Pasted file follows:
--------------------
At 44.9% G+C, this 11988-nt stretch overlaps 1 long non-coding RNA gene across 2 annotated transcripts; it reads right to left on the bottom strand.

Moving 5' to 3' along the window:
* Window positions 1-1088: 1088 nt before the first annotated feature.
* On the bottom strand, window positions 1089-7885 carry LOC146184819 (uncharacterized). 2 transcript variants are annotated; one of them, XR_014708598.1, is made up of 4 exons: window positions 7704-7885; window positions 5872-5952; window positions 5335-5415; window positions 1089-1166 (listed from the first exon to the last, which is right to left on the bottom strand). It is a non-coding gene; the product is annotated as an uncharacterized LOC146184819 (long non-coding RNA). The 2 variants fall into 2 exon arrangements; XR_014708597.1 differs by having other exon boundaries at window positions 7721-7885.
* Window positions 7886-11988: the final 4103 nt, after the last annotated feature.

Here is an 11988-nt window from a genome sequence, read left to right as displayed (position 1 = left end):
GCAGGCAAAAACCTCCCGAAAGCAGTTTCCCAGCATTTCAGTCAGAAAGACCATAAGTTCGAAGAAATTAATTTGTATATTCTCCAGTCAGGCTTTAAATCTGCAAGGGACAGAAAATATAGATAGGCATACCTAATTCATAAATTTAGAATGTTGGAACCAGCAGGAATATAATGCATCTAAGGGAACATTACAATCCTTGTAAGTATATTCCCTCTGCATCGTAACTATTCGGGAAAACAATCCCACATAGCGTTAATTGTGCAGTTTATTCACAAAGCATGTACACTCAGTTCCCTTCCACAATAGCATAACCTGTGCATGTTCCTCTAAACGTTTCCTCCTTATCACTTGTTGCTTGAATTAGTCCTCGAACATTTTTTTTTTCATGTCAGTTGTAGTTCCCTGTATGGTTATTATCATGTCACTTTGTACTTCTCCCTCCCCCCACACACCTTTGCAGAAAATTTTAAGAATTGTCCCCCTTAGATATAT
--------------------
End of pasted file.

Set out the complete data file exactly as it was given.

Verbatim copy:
At 44.9% G+C, this 11988-nt stretch overlaps 1 long non-coding RNA gene across 2 annotated transcripts; it reads right to left on the bottom strand.

Moving 5' to 3' along the window:
* Window positions 1-1088: 1088 nt before the first annotated feature.
* On the bottom strand, window positions 1089-7885 carry LOC146184819 (uncharacterized). 2 transcript variants are annotated; one of them, XR_014708598.1, is made up of 4 exons: window positions 7704-7885; window positions 5872-5952; window positions 5335-5415; window positions 1089-1166 (listed from the first exon to the last, which is right to left on the bottom strand). It is a non-coding gene; the product is annotated as an uncharacterized LOC146184819 (long non-coding RNA). The 2 variants fall into 2 exon arrangements; XR_014708597.1 differs by having other exon boundaries at window positions 7721-7885.
* Window positions 7886-11988: the final 4103 nt, after the last annotated feature.

Here is an 11988-nt window from a genome sequence, read left to right as displayed (position 1 = left end):
GCAGGCAAAAACCTCCCGAAAGCAGTTTCCCAGCATTTCAGTCAGAAAGACCATAAGTTCGAAGAAATTAATTTGTATATTCTCCAGTCAGGCTTTAAATCTGCAAGGGACAGAAAATATAGATAGGCATACCTAATTCATAAATTTAGAATGTTGGAACCAGCAGGAATATAATGCATCTAAGGGAACATTACAATCCTTGTAAGTATATTCCCTCTGCATCGTAACTATTCGGGAAAACAATCCCACATAGCGTTAATTGTGCAGTTTATTCACAAAGCATGTACACTCAGTTCCCTTCCACAATAGCATAACCTGTGCATGTTCCTCTAAACGTTTCCTCCTTATCACTTGTTGCTTGAATTAGTCCTCGAACATTTTTTTTTTCATGTCAGTTGTAGTTCCCTGTATGGTTATTATCATGTCACTTTGTACTTCTCCCTCCCCCCACACACCTTTGCAGAAAATTTTAAGAATTGTCCCCCTTAGATATAT